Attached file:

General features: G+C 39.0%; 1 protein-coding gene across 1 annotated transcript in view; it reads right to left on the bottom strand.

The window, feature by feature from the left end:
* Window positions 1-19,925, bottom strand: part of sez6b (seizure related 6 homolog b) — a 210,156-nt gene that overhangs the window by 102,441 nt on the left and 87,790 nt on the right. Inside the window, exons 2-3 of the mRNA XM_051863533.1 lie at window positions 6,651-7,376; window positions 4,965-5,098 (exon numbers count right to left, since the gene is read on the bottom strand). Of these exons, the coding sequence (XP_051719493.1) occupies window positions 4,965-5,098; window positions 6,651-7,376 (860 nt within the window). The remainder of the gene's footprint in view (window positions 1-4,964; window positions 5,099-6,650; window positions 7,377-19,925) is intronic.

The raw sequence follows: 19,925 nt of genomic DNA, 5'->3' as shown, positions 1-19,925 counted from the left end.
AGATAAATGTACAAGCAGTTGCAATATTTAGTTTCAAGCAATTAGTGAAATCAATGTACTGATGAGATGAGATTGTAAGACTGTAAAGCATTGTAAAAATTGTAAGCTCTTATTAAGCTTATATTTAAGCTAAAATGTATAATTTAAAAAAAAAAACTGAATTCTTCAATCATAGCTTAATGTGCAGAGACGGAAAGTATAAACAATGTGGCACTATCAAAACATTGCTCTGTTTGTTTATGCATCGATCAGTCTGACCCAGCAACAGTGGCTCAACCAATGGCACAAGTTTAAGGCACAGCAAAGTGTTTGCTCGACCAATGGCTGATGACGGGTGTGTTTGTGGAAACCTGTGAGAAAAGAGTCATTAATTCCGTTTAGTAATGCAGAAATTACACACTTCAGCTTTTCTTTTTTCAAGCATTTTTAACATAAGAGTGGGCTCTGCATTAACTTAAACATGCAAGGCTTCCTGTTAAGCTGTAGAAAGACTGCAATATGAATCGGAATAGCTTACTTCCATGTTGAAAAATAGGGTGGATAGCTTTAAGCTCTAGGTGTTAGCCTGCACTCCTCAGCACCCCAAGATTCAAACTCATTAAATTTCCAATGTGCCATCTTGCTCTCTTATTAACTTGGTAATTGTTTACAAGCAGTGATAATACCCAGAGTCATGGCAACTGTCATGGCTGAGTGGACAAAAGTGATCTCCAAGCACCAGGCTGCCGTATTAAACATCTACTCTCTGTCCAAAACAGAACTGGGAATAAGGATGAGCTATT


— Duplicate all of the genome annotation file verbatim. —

General features: G+C 39.0%; 1 protein-coding gene across 1 annotated transcript in view; it reads right to left on the bottom strand.

The window, feature by feature from the left end:
* Window positions 1-19,925, bottom strand: part of sez6b (seizure related 6 homolog b) — a 210,156-nt gene that overhangs the window by 102,441 nt on the left and 87,790 nt on the right. Inside the window, exons 2-3 of the mRNA XM_051863533.1 lie at window positions 6,651-7,376; window positions 4,965-5,098 (exon numbers count right to left, since the gene is read on the bottom strand). Of these exons, the coding sequence (XP_051719493.1) occupies window positions 4,965-5,098; window positions 6,651-7,376 (860 nt within the window). The remainder of the gene's footprint in view (window positions 1-4,964; window positions 5,099-6,650; window positions 7,377-19,925) is intronic.

The raw sequence follows: 19,925 nt of genomic DNA, 5'->3' as shown, positions 1-19,925 counted from the left end.
AGATAAATGTACAAGCAGTTGCAATATTTAGTTTCAAGCAATTAGTGAAATCAATGTACTGATGAGATGAGATTGTAAGACTGTAAAGCATTGTAAAAATTGTAAGCTCTTATTAAGCTTATATTTAAGCTAAAATGTATAATTTAAAAAAAAAAACTGAATTCTTCAATCATAGCTTAATGTGCAGAGACGGAAAGTATAAACAATGTGGCACTATCAAAACATTGCTCTGTTTGTTTATGCATCGATCAGTCTGACCCAGCAACAGTGGCTCAACCAATGGCACAAGTTTAAGGCACAGCAAAGTGTTTGCTCGACCAATGGCTGATGACGGGTGTGTTTGTGGAAACCTGTGAGAAAAGAGTCATTAATTCCGTTTAGTAATGCAGAAATTACACACTTCAGCTTTTCTTTTTTCAAGCATTTTTAACATAAGAGTGGGCTCTGCATTAACTTAAACATGCAAGGCTTCCTGTTAAGCTGTAGAAAGACTGCAATATGAATCGGAATAGCTTACTTCCATGTTGAAAAATAGGGTGGATAGCTTTAAGCTCTAGGTGTTAGCCTGCACTCCTCAGCACCCCAAGATTCAAACTCATTAAATTTCCAATGTGCCATCTTGCTCTCTTATTAACTTGGTAATTGTTTACAAGCAGTGATAATACCCAGAGTCATGGCAACTGTCATGGCTGAGTGGACAAAAGTGATCTCCAAGCACCAGGCTGCCGTATTAAACATCTACTCTCTGTCCAAAACAGAACTGGGAATAAGGATGAGCTATT